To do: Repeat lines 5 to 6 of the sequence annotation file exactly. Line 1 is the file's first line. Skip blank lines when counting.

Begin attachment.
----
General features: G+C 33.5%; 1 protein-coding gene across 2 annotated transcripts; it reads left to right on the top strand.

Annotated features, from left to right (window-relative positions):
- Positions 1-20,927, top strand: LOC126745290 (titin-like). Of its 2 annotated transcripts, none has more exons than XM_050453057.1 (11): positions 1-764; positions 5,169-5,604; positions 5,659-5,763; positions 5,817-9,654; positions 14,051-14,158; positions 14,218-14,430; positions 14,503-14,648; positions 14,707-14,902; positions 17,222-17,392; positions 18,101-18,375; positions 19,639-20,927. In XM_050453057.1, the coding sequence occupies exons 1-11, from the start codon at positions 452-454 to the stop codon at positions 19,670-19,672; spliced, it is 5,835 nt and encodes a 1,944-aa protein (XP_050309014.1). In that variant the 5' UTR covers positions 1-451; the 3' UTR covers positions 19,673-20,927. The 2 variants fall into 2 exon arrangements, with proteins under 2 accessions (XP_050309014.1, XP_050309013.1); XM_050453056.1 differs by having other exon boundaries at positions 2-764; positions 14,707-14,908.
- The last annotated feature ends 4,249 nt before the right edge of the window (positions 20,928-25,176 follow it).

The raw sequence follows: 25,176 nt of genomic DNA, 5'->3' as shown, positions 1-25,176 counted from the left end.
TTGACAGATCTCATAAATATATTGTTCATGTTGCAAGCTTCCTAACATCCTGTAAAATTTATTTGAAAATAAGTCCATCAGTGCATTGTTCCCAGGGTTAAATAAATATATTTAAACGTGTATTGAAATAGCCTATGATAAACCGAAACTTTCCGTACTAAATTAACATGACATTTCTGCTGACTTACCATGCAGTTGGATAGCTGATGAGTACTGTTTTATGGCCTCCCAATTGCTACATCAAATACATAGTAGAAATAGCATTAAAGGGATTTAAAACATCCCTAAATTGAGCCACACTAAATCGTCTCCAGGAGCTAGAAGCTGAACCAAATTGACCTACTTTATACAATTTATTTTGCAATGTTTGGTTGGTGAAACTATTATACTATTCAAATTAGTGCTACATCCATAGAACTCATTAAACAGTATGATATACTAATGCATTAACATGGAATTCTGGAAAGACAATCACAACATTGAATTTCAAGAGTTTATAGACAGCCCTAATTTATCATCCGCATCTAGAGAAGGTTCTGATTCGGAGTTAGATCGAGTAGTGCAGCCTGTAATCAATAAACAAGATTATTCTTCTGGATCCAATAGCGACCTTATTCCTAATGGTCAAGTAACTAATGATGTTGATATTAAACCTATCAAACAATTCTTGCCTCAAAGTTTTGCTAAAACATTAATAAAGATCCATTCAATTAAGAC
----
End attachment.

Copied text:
The raw sequence follows: 25,176 nt of genomic DNA, 5'->3' as shown, positions 1-25,176 counted from the left end.
TTGACAGATCTCATAAATATATTGTTCATGTTGCAAGCTTCCTAACATCCTGTAAAATTTATTTGAAAATAAGTCCATCAGTGCATTGTTCCCAGGGTTAAATAAATATATTTAAACGTGTATTGAAATAGCCTATGATAAACCGAAACTTTCCGTACTAAATTAACATGACATTTCTGCTGACTTACCATGCAGTTGGATAGCTGATGAGTACTGTTTTATGGCCTCCCAATTGCTACATCAAATACATAGTAGAAATAGCATTAAAGGGATTTAAAACATCCCTAAATTGAGCCACACTAAATCGTCTCCAGGAGCTAGAAGCTGAACCAAATTGACCTACTTTATACAATTTATTTTGCAATGTTTGGTTGGTGAAACTATTATACTATTCAAATTAGTGCTACATCCATAGAACTCATTAAACAGTATGATATACTAATGCATTAACATGGAATTCTGGAAAGACAATCACAACATTGAATTTCAAGAGTTTATAGACAGCCCTAATTTATCATCCGCATCTAGAGAAGGTTCTGATTCGGAGTTAGATCGAGTAGTGCAGCCTGTAATCAATAAACAAGATTATTCTTCTGGATCCAATAGCGACCTTATTCCTAATGGTCAAGTAACTAATGATGTTGATATTAAACCTATCAAACAATTCTTGCCTCAAAGTTTTGCTAAAACATTAATAAAGATCCATTCAATTAAGAC